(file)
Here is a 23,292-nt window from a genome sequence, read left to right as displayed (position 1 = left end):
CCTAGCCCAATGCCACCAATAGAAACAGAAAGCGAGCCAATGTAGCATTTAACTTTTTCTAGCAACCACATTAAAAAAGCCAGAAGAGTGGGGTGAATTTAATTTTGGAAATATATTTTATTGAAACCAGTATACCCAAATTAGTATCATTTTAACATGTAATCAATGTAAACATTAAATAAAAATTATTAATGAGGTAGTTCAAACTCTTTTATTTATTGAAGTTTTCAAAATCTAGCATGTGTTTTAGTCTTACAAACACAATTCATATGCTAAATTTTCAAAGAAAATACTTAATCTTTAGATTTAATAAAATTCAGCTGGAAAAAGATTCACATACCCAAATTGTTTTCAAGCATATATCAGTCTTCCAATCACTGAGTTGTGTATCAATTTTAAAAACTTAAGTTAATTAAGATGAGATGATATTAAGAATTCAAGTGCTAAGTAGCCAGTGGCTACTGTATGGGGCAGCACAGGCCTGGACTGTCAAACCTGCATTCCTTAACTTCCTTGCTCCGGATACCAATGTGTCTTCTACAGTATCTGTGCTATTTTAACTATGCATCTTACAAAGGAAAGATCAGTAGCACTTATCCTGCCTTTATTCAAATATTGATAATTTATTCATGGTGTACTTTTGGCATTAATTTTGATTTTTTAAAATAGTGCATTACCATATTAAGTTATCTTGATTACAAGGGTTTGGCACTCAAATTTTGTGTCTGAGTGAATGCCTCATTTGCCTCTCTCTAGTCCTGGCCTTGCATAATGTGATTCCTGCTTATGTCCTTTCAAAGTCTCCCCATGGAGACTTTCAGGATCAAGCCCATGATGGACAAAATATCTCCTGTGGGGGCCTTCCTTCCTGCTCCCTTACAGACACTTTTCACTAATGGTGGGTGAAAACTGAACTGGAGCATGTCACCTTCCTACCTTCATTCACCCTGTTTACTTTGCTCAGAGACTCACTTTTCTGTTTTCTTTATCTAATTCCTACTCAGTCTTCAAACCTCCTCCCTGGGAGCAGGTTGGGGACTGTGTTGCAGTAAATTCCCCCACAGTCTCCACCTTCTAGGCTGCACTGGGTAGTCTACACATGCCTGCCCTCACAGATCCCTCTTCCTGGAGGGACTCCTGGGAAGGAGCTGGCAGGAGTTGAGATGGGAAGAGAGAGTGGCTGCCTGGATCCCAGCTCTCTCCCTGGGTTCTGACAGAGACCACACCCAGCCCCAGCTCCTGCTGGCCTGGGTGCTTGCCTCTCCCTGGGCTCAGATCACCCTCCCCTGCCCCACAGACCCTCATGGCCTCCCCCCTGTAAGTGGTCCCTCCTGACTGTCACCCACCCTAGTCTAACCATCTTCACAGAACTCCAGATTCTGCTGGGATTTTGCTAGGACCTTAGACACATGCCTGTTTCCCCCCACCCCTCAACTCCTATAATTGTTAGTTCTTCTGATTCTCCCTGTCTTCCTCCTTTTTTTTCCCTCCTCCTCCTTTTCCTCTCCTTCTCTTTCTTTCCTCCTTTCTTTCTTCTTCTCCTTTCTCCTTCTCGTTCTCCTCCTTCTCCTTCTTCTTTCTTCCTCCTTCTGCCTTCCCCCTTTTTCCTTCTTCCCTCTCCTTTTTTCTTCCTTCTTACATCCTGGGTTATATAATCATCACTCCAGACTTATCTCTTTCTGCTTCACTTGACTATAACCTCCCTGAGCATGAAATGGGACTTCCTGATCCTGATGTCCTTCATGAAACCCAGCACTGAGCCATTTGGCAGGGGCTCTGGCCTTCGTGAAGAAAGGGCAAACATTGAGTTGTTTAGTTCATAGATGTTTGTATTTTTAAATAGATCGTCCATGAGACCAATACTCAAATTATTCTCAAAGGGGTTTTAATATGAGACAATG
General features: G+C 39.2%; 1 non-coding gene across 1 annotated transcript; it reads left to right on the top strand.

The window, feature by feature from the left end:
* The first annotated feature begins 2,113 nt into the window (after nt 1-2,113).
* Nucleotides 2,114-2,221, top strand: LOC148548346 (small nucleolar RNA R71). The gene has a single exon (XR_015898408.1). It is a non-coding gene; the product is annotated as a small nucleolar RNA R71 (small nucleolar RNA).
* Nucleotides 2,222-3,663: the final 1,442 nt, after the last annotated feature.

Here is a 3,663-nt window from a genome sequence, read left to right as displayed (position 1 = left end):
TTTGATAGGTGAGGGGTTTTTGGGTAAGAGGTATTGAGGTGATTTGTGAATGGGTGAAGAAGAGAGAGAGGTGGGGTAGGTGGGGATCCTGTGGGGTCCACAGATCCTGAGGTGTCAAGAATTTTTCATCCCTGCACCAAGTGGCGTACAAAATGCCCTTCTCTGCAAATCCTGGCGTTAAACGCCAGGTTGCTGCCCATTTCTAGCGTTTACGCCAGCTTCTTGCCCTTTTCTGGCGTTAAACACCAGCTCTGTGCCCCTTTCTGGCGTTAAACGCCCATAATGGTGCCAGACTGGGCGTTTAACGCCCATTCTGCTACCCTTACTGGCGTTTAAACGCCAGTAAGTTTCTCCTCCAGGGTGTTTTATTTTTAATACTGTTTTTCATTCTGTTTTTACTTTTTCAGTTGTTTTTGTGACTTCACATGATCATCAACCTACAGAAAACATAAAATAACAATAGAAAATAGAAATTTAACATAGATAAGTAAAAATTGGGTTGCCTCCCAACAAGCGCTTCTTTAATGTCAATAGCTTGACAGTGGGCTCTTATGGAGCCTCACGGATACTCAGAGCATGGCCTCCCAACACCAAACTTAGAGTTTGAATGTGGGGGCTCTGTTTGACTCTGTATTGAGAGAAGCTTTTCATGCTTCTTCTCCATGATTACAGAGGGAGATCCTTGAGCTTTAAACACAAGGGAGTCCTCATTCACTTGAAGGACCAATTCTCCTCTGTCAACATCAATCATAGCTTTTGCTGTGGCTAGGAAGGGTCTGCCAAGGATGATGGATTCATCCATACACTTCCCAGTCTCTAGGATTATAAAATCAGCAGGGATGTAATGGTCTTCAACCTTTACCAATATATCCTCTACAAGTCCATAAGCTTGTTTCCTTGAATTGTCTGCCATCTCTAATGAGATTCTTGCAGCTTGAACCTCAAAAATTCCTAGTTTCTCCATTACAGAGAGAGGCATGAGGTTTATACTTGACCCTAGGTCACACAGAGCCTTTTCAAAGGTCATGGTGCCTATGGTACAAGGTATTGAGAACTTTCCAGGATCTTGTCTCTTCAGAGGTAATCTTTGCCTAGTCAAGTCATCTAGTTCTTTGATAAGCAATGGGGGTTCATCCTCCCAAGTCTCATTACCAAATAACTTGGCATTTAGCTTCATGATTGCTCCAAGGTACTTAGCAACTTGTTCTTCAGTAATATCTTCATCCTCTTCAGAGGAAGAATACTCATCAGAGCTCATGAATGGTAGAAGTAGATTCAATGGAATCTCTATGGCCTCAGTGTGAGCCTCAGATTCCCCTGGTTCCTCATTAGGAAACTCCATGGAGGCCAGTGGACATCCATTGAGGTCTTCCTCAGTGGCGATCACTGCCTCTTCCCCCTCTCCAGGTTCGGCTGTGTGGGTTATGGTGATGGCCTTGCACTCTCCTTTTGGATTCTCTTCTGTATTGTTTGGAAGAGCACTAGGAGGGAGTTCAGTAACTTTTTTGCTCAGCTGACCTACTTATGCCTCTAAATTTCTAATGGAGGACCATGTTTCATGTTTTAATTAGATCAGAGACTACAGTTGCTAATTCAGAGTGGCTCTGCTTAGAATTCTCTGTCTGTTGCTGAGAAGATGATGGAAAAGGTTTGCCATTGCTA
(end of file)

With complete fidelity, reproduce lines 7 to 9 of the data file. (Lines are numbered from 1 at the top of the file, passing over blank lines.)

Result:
* Nucleotides 2,222-3,663: the final 1,442 nt, after the last annotated feature.

Here is a 3,663-nt window from a genome sequence, read left to right as displayed (position 1 = left end):
TTTGATAGGTGAGGGGTTTTTGGGTAAGAGGTATTGAGGTGATTTGTGAATGGGTGAAGAAGAGAGAGAGGTGGGGTAGGTGGGGATCCTGTGGGGTCCACAGATCCTGAGGTGTCAAGAATTTTTCATCCCTGCACCAAGTGGCGTACAAAATGCCCTTCTCTGCAAATCCTGGCGTTAAACGCCAGGTTGCTGCCCATTTCTAGCGTTTACGCCAGCTTCTTGCCCTTTTCTGGCGTTAAACACCAGCTCTGTGCCCCTTTCTGGCGTTAAACGCCCATAATGGTGCCAGACTGGGCGTTTAACGCCCATTCTGCTACCCTTACTGGCGTTTAAACGCCAGTAAGTTTCTCCTCCAGGGTGTTTTATTTTTAATACTGTTTTTCATTCTGTTTTTACTTTTTCAGTTGTTTTTGTGACTTCACATGATCATCAACCTACAGAAAACATAAAATAACAATAGAAAATAGAAATTTAACATAGATAAGTAAAAATTGGGTTGCCTCCCAACAAGCGCTTCTTTAATGTCAATAGCTTGACAGTGGGCTCTTATGGAGCCTCACGGATACTCAGAGCATGGCCTCCCAACACCAAACTTAGAGTTTGAATGTGGGGGCTCTGTTTGACTCTGTATTGAGAGAAGCTTTTCATGCTTCTTCTCCATGATTACAGAGGGAGATCCTTGAGCTTTAAACACAAGGGAGTCCTCATTCACTTGAAGGACCAATTCTCCTCTGTCAACATCAATCATAGCTTTTGCTGTGGCTAGGAAGGGTCTGCCAAGGATGATGGATTCATCCATACACTTCCCAGTCTCTAGGATTATAAAATCAGCAGGGATGTAATGGTCTTCAACCTTTACCAATATATCCTCTACAAGTCCATAAGCTTGTTTCCTTGAATTGTCTGCCATCTCTAATGAGATTCTTGCAGCTTGAACCTCAAAAATTCCTAGTTTCTCCATTACAGAGAGAGGCATGAGGTTTATACTTGACCCTAGGTCACACAGAGCCTTTTCAAAGGTCATGGTGCCTATGGTACAAGGTATTGAGAACTTTCCAGGATCTTGTCTCTTCAGAGGTAATCTTTGCCTAGTCAAGTCATCTAGTTCTTTGATAAGCAATGGGGGTTCATCCTCCCAAGTCTCATTACCAAATAACTTGGCATTTAGCTTCATGATTGCTCCAAGGTACTTAGCAACTTGTTCTTCAGTAATATCTTCATCCTCTTCAGAGGAAGAATACTCATCAGAGCTCATGAATGGTAGAAGTAGATTCAATGGAATCTCTATGGCCTCAGTGTGAGCCTCAGATTCCCCTGGTTCCTCATTAGGAAACTCCATGGAGGCCAGTGGACATCCATTGAGGTCTTCCTCAGTGGCGATCACTGCCTCTTCCCCCTCTCCAGGTTCGGCTGTGTGGGTTATGGTGATGGCCTTGCACTCTCCTTTTGGATTCTCTTCTGTATTGTTTGGAAGAGCACTAGGAGGGAGTTCAGTAACTTTTTTGCTCAGCTGACCTACTTATGCCTCTAAATTTCTAATGGAGGACCATGTTTCATGTTTTAATTAGATCAGAGACTACAGTTGCTAATTCAGAGTGGCTCTGCTTAGAATTCTCTGTCTGTTGCTGAGAAGATGATGGAAAAGGTTTGCCATTGCTA